A new range of accommodation units was unveiled last week, as part of Letaba Rest Camp's ongoing Bat House Research Project. The new structures, erected in pre-appointed positions throughout camp, were designed by field guide Ian Pollard who has been involved in the project from its conception. They will house bats currently roosting in guest accommodation and other park buildings.
Following the successful installation and monitoring of two bat houses last year, which supported their use as part of a viable and ecological bat control programme, ten further structures have now been put in place by Letaba's general workers.
As well as providing a practical alternative to exclusion or chemical eradication control methods, the structures will also generate knowledge of bat roosting and could provide a basis for similar projects in other locations.
"We are using a range of different sizes, designs and colours (as the external colour effects the ambient temperature within the house) and are positioning them at different heights, with different amounts of sun exposure, in order to test which are most attractive to the bats," says project co-ordinator, Pollard, "hopefully, we will be able to help clarify the most effective way to safely, ecologically and economically remove bats from manmade structures within Kruger."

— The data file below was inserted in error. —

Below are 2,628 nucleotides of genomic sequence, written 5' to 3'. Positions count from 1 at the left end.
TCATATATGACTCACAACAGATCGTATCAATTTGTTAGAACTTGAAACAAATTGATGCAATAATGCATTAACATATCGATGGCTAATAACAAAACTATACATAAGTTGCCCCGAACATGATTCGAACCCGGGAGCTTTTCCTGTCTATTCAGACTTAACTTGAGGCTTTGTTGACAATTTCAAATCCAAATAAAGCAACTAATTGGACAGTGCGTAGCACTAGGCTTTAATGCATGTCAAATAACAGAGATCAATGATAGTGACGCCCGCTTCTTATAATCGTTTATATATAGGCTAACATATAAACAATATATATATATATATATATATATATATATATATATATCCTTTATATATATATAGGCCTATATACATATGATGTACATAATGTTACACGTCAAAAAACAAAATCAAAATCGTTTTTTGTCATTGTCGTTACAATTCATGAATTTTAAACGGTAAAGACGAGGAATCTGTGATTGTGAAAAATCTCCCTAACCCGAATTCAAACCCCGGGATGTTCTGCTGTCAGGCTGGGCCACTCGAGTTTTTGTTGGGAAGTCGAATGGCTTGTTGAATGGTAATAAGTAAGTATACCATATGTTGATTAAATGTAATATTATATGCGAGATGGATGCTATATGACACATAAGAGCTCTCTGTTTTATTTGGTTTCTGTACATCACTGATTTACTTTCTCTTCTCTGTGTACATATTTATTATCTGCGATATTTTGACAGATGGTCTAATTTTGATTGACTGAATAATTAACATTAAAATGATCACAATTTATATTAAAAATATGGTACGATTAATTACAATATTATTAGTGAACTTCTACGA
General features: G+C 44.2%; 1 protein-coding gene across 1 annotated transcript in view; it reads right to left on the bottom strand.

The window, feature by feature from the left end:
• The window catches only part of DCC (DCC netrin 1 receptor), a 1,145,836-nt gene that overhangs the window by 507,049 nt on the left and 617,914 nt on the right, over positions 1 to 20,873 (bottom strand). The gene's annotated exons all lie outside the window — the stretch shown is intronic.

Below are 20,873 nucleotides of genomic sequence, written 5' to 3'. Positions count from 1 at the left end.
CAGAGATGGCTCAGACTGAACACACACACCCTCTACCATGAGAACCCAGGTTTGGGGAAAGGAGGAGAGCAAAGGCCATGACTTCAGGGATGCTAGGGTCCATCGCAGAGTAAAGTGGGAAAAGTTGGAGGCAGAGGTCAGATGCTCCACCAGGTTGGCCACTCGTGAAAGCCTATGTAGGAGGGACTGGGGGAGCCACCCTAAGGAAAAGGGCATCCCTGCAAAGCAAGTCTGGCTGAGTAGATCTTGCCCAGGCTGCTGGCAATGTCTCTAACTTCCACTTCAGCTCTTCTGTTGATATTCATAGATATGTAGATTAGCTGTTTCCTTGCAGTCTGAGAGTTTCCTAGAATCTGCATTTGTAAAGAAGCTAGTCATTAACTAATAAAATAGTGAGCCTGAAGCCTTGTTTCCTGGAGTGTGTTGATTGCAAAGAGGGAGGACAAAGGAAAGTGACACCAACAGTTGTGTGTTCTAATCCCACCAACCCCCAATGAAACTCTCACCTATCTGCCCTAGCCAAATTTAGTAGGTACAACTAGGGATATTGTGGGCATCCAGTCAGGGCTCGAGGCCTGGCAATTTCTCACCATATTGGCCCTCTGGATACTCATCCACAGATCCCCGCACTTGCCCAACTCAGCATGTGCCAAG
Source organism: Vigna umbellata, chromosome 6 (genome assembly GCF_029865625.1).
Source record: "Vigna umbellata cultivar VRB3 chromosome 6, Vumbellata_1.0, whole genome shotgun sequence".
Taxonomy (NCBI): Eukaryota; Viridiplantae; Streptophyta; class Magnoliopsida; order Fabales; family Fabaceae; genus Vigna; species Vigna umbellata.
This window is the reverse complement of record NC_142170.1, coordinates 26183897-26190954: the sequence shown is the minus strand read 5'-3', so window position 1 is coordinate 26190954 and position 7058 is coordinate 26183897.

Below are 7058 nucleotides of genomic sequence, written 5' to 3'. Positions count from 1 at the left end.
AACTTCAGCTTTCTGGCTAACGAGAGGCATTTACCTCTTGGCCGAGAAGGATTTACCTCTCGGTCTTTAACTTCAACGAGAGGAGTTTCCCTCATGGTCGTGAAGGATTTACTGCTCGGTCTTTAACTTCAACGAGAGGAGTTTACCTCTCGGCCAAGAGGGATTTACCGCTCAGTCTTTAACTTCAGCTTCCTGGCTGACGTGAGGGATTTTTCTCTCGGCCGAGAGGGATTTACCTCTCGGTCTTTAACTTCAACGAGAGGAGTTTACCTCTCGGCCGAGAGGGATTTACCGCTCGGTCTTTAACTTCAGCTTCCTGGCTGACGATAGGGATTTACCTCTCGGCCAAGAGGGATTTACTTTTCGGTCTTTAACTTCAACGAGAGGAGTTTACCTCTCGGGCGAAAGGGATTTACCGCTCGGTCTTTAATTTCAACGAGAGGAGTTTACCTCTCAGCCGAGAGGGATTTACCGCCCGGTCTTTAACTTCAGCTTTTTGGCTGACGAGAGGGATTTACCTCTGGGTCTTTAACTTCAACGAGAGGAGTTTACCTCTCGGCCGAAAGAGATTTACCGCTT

Staff are now checking the new bat houses daily, noting the species and number of bats which appear to be using each of the different sites and the speed with which they move in. Once the bats have become familiar with the new structures, any current roosting sites within guest accommodation will be sealed up, forcing the bats to move into their new homes.
This ongoing conservation project, which protects the wide variety of bats found at Letaba while ensuring guests enjoy quality accommodation, is supported by the Honorary Rangers (Bushveld Region) who generously provided the materials and manpower to construct all the houses.
By Anna Faherty